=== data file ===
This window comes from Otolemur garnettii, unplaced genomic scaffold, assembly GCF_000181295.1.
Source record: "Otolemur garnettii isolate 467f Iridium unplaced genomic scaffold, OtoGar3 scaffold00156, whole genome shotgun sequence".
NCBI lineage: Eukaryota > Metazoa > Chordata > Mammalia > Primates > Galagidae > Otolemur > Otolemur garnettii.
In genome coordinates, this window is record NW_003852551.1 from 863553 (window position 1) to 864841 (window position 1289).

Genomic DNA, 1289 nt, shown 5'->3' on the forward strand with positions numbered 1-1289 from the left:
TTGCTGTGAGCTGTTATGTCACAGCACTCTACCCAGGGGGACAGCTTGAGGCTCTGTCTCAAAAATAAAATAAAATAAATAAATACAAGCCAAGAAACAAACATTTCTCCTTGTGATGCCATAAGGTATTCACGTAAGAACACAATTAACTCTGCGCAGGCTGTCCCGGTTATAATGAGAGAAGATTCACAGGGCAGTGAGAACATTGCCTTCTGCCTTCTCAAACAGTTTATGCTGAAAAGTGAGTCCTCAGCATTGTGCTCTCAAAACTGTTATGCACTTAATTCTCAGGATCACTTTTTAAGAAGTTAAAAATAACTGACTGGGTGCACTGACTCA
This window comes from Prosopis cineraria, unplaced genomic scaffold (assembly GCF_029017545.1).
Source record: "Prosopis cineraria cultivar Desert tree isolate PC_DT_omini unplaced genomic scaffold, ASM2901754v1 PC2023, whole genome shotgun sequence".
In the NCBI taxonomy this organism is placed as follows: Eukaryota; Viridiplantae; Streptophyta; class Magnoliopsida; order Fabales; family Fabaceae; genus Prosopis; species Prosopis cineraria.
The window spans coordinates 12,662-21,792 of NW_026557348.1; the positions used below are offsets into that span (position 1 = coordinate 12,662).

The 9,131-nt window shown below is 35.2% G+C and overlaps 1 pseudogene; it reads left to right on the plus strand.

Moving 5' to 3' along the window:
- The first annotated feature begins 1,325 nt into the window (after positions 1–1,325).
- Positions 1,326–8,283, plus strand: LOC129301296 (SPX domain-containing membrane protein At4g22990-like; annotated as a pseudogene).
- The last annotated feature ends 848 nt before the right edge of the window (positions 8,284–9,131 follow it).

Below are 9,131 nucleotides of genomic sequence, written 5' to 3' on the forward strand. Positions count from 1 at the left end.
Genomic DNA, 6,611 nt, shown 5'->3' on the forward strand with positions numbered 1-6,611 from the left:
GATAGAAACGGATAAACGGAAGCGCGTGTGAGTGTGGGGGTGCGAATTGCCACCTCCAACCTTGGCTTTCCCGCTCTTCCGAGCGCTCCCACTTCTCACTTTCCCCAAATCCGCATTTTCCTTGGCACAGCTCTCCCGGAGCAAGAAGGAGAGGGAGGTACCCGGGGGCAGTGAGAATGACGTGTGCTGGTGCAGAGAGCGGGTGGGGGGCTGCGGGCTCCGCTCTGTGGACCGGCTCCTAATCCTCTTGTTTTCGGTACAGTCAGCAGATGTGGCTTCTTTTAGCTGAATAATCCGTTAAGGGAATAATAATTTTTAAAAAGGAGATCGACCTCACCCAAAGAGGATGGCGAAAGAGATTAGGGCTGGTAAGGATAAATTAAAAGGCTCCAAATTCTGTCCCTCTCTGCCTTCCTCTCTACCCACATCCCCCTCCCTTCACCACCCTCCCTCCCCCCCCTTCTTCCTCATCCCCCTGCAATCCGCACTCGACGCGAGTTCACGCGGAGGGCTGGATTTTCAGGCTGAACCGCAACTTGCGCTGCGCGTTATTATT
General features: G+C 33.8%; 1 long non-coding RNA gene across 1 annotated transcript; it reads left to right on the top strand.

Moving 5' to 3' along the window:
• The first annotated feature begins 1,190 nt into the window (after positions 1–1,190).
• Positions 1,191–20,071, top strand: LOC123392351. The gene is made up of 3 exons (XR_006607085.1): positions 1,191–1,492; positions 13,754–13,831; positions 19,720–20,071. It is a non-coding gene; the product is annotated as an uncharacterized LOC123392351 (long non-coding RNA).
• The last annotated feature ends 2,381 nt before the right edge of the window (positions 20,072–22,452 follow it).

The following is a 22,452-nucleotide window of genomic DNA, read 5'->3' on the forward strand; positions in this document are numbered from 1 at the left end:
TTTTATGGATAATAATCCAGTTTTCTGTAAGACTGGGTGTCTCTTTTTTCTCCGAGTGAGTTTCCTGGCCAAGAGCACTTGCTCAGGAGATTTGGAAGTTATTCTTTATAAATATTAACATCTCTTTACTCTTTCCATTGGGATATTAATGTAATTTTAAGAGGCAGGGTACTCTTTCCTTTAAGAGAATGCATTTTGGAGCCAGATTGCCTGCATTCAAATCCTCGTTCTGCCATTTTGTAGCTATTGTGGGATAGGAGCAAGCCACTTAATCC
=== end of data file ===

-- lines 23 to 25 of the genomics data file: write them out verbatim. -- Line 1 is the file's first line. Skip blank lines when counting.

• The last annotated feature ends 2,381 nt before the right edge of the window (positions 20,072–22,452 follow it).

The following is a 22,452-nucleotide window of genomic DNA, read 5'->3' on the forward strand; positions in this document are numbered from 1 at the left end:
TTTTATGGATAATAATCCAGTTTTCTGTAAGACTGGGTGTCTCTTTTTTCTCCGAGTGAGTTTCCTGGCCAAGAGCACTTGCTCAGGAGATTTGGAAGTTATTCTTTATAAATATTAACATCTCTTTACTCTTTCCATTGGGATATTAATGTAATTTTAAGAGGCAGGGTACTCTTTCCTTTAAGAGAATGCATTTTGGAGCCAGATTGCCTGCATTCAAATCCTCGTTCTGCCATTTTGTAGCTATTGTGGGATAGGAGCAAGCCACTTAATCC